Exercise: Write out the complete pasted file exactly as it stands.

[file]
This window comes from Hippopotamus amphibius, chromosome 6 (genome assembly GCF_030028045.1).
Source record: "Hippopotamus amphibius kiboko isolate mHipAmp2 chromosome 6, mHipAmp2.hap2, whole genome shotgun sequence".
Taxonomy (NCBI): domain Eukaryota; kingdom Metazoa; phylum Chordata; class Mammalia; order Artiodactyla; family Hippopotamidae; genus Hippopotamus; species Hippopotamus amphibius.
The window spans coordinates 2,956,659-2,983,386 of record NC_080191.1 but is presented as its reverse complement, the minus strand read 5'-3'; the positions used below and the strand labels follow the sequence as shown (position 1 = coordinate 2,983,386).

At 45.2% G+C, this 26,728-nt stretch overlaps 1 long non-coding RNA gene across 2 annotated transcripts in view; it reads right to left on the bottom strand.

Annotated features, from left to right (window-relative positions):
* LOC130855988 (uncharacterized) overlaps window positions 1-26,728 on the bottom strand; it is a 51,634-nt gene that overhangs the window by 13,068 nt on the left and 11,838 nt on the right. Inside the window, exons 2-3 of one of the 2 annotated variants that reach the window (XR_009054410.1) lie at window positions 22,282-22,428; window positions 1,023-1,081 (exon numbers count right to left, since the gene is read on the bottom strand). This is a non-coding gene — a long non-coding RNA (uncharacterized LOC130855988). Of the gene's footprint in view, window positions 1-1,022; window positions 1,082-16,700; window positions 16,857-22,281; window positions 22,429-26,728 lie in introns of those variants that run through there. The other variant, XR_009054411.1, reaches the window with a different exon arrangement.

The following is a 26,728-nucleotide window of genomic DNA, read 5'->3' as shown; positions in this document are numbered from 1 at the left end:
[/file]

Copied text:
This window comes from Hippopotamus amphibius, chromosome 6 (genome assembly GCF_030028045.1).
Source record: "Hippopotamus amphibius kiboko isolate mHipAmp2 chromosome 6, mHipAmp2.hap2, whole genome shotgun sequence".
Taxonomy (NCBI): domain Eukaryota; kingdom Metazoa; phylum Chordata; class Mammalia; order Artiodactyla; family Hippopotamidae; genus Hippopotamus; species Hippopotamus amphibius.
The window spans coordinates 2,956,659-2,983,386 of record NC_080191.1 but is presented as its reverse complement, the minus strand read 5'-3'; the positions used below and the strand labels follow the sequence as shown (position 1 = coordinate 2,983,386).

At 45.2% G+C, this 26,728-nt stretch overlaps 1 long non-coding RNA gene across 2 annotated transcripts in view; it reads right to left on the bottom strand.

Annotated features, from left to right (window-relative positions):
* LOC130855988 (uncharacterized) overlaps window positions 1-26,728 on the bottom strand; it is a 51,634-nt gene that overhangs the window by 13,068 nt on the left and 11,838 nt on the right. Inside the window, exons 2-3 of one of the 2 annotated variants that reach the window (XR_009054410.1) lie at window positions 22,282-22,428; window positions 1,023-1,081 (exon numbers count right to left, since the gene is read on the bottom strand). This is a non-coding gene — a long non-coding RNA (uncharacterized LOC130855988). Of the gene's footprint in view, window positions 1-1,022; window positions 1,082-16,700; window positions 16,857-22,281; window positions 22,429-26,728 lie in introns of those variants that run through there. The other variant, XR_009054411.1, reaches the window with a different exon arrangement.

The following is a 26,728-nucleotide window of genomic DNA, read 5'->3' as shown; positions in this document are numbered from 1 at the left end: